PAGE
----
accomplish the half of what he did. And so they pressed him a bit further, and what will those who do come after them? Abbot Iscariot Hillion replied, they won't accomplish any monastic labour, but they'll be tested by tribulations, and those among them who persevere to the end will be much greater than we are and our fathers. And that's followed by a very charming story from a predecessor of Priyanka Nenov, the Archimandrite Arkady of the Monastery of Saint Cyril Novozersk, who died in 1847. And it's told of him that one day he went to Vygoz, plunge in inflection. And he was only really preoccupied with what he felt and how tormented he seemed to be. And he didn't really know quite what happened. He just closed his eyes, and he had an experience


of a sort of absence. It wasn't that he went to sleep, because he heard every word of the offices that were being read. But suddenly he found before him the patron of the monastery, Cyril. And he said to him, why are you so cast down? Don't you know that the monks of the last times are going to be saved by afflictions? And in hearing these words, the Archimandrite came to himself, and the vision left his soul. He was a very simple person, the Archimandrite Arkady. The vision left his soul in very great peace. There follows a long and very lovely passage, which is very hard to summarize very briefly, about the way the devil works. And it's something that the young ones and I have been thinking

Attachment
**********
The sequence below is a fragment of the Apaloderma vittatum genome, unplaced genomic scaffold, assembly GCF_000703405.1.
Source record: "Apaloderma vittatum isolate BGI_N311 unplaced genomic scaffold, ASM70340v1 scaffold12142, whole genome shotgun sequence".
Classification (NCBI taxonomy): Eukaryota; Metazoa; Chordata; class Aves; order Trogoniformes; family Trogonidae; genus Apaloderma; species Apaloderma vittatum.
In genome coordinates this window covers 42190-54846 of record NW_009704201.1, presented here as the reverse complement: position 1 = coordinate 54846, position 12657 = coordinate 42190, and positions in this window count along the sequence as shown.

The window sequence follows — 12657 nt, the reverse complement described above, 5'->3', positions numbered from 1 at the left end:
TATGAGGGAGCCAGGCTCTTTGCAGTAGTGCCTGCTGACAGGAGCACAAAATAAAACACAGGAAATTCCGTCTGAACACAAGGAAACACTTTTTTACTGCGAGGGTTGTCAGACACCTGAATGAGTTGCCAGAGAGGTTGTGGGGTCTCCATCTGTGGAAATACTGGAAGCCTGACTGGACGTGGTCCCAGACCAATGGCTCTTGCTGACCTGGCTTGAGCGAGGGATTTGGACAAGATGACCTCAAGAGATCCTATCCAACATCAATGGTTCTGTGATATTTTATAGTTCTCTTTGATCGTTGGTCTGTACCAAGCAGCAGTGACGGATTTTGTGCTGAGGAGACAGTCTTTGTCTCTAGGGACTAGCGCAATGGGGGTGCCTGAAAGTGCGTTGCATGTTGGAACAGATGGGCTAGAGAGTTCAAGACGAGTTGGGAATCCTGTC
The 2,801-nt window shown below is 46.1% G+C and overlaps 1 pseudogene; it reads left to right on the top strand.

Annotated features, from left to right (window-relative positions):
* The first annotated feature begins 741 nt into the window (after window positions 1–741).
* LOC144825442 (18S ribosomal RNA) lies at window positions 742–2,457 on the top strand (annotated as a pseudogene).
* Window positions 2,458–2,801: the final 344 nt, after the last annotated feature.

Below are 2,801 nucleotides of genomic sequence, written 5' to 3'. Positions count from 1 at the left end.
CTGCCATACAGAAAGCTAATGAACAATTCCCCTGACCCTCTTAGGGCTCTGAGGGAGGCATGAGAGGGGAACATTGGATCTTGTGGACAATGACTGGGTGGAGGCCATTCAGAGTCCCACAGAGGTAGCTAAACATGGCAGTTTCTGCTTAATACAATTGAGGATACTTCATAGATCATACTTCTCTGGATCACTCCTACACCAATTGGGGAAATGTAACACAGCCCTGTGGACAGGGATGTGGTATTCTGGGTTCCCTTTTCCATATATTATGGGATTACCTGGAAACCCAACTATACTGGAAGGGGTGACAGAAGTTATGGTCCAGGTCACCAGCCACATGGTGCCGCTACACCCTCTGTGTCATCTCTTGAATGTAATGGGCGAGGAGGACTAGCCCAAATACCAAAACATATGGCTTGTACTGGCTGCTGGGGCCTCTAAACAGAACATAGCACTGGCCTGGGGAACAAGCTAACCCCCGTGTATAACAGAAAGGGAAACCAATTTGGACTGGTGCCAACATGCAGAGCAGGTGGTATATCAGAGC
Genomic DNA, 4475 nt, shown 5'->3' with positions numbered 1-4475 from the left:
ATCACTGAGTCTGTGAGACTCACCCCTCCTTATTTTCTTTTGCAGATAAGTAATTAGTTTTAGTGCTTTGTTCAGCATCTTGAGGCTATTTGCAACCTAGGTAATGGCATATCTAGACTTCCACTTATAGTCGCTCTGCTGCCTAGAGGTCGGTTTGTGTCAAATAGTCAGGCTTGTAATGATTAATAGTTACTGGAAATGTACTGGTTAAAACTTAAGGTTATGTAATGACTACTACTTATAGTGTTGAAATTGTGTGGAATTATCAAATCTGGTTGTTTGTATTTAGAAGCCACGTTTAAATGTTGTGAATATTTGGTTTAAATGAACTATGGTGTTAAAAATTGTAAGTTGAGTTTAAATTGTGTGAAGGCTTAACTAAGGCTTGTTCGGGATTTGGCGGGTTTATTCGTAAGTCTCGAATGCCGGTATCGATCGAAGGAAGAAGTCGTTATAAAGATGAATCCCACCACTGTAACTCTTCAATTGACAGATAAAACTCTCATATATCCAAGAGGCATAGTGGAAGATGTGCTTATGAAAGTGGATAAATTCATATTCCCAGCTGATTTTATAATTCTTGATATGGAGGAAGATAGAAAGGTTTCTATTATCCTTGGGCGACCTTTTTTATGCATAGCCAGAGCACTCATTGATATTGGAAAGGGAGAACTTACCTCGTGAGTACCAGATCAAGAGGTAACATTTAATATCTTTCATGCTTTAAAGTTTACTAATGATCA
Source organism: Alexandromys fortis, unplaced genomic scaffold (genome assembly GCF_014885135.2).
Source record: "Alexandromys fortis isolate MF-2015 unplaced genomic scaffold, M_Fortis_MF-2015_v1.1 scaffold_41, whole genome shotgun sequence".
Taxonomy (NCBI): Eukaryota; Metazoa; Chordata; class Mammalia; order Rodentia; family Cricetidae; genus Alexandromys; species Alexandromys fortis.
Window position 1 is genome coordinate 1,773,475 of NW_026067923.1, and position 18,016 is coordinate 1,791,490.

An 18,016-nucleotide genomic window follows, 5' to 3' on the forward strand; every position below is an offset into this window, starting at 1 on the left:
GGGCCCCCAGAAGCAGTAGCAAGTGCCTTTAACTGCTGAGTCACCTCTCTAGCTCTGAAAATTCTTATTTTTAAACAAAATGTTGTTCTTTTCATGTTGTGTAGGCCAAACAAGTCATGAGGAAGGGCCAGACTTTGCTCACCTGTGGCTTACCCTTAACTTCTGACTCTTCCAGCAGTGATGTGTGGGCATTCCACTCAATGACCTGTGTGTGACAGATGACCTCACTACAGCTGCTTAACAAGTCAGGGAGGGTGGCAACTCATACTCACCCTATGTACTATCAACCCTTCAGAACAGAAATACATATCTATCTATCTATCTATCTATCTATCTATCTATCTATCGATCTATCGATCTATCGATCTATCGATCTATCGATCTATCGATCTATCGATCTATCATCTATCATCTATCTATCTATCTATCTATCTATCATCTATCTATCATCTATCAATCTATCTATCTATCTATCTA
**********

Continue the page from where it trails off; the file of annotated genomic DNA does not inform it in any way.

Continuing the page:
about a bit in the last two or three days, in connection with very real theological principles. And he says that, of course, the devil, being very shrewd, discovers that really light afflictions are much more useful than heavy ones, because heavy ones tend to make people put on their guard, and tend to arouse them, to oppose them, and to encourage their zeal. But if you give them a whole lot of little tiny ones, they hardly notice it. Sometimes they almost go to sleep. That's the way he gets through. So that really, these afflictions which come every day, are going to be approximately the same as those of the big struggles of the early monks, if only we are aware of what is going on.


Because it's light afflictions, born with great fidelity, that will save us. If we can see through the devil's ruses, then indeed we shall triumph. It's something, I suppose, of an analysis of things which are really very fundamental for our own particular time, when the challenge to live our lives more fully humanly is so very real. The whole of this rather long analysis concludes by saying, of course, that really true spiritual reflection means living an attentive life. And in interior ascesis, it's so very little known.


I suppose at all times there are those who want to do very ferocious and difficult things, and sometimes don't look towards interior ascesis. And then there's a lovely passage in which the bishop goes on to speak of, I suppose, something that in a certain way tends to renew itself. I think one must again remember that, I suppose about the year 1000, people thought the world was coming to an end. And St Thomas More also thought that this was going to happen. Of course, in a way he wasn't wrong. His world was coming to an end, but it wasn't going to be the end of the world. And in all these times of change and difficulty, there are enormous kinds of trials which do lead